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Beckinsdale and Cusack in seasonal romantic comedy ‘Serendipity’
“Serendipity” is the phenomenon of finding valuable things not sought for. It is also the fitting title to this season’s highly anticipated romantic comedy directed by Peter Chelsom, starring John Cusack and Kate Beckinsale.
The two meet amid the Christmas shopping rush while, no surprise, purchasing gifts for their significant others. After their chance meeting over the last pair of black cashmere gloves at Bloomingdale’s, Jonathan Trager (Cusack) persuades Sara Thomas (Beckinsale) to stroll around Manhattan with him.
The night comes to an unfortunate end and the two must part. Captivated with Sara, Jonathan asks for her number despite both already being romantically involved with others. Sara declines, leaving fate to decide if they are truly meant for each other. At which point, Sara writes her number on a book jacket that she promises to sell the next day, while Jonathan writes his number on a five-dollar bill that she uses to purchase candy at a magazine stand.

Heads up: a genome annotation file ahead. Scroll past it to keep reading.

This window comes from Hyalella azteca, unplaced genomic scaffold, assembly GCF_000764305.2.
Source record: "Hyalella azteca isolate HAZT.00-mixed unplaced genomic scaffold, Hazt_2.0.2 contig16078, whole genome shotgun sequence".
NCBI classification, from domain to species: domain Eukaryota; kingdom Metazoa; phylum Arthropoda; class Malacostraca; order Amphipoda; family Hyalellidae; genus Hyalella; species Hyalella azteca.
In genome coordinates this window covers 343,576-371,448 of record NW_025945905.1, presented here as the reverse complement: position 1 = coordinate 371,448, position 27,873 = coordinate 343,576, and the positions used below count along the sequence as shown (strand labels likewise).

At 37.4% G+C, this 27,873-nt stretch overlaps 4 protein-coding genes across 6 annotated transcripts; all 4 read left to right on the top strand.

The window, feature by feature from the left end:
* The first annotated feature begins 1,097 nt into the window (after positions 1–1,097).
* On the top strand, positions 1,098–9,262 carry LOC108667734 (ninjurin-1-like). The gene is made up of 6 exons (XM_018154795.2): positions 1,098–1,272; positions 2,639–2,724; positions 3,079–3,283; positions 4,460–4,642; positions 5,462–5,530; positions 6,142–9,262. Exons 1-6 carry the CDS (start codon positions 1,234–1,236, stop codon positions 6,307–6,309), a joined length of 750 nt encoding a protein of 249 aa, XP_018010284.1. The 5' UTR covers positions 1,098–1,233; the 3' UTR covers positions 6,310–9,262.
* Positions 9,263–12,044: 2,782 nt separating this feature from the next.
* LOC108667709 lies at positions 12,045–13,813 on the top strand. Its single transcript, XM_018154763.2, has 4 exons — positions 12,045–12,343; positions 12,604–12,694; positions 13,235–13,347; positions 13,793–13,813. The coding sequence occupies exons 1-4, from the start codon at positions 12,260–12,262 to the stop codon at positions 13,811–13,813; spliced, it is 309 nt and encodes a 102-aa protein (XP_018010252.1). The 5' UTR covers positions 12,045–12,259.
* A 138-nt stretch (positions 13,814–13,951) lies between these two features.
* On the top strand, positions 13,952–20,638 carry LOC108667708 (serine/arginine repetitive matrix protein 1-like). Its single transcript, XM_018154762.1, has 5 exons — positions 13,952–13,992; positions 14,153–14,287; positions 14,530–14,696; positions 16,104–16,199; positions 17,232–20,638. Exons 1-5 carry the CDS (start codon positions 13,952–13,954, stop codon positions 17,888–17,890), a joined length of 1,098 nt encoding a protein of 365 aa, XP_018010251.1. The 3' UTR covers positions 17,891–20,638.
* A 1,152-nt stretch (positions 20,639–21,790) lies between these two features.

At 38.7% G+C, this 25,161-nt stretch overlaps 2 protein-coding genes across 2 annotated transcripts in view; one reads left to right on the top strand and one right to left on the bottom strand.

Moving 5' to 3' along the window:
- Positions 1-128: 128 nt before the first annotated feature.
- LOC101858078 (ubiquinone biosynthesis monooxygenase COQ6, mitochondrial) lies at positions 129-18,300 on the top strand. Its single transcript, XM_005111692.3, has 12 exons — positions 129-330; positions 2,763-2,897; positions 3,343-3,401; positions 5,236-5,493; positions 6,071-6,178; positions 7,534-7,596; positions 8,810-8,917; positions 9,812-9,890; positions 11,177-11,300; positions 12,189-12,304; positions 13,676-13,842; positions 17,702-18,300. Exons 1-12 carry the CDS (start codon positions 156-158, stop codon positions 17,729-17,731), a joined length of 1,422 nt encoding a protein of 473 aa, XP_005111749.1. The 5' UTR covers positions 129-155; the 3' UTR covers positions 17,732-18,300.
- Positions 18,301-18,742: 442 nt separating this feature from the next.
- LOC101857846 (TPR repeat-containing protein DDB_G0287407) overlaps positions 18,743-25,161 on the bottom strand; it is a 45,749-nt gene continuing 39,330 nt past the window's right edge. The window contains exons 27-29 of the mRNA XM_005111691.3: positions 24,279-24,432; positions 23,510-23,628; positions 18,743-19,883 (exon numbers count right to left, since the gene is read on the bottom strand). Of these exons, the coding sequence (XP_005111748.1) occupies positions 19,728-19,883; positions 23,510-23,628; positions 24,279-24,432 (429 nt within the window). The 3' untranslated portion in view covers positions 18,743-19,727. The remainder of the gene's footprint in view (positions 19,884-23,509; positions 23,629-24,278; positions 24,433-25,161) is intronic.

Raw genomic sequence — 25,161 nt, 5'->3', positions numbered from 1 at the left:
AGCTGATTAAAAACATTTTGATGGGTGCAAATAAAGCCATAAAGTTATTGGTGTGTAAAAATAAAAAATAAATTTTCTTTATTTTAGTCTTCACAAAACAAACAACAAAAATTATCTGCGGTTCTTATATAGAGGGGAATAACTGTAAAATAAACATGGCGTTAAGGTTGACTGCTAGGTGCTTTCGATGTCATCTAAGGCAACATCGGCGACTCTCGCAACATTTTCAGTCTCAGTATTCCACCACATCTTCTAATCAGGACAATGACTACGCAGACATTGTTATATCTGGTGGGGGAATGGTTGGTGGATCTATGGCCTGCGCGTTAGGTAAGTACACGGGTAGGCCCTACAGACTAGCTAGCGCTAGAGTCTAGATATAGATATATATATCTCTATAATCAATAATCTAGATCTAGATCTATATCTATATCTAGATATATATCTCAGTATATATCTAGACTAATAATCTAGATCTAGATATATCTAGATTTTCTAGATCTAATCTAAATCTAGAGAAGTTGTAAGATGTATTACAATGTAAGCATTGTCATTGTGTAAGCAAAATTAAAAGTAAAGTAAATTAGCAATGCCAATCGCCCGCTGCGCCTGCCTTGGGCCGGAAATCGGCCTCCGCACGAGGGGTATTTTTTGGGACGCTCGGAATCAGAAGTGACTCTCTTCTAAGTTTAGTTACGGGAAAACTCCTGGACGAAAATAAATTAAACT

If the two are meant to be, Sara decides that fate will bring them together.
Years pass and the two never cross paths, yet both hold one another in the back of their mind. Sara relocates to San Francisco becoming a therapist. In one scene she actually dismisses her patient’s belief that there is a force of fate, an obvious excuse for the lost opportunity with Jonathan.
Sara’s cynicism of fate prompts her engagement with Lars Hammond, played by John Corbett from “Sex and the City” fame.
Yet something inside Sara forces her to make one last pilgrimage to New York where she met Jonathan years ago. Accompanied by quirky best friend Eve, “Saturday Night Live’s” Molly Shannon, Sara gives fate one last try.
It must be one small world because guess who is getting married at the same hotel Sara is staying in? Well it doesn’t take a genius to figure that one out, nor does it take a brain surgeon to predict the plot of this movie.
If you want reality, why are you really going to see a romantic comedy in the first place? So for all of the cocky critics that denounced this film as “sugarcoated” and “predictable,” I have one thing to say: What’s wrong with that?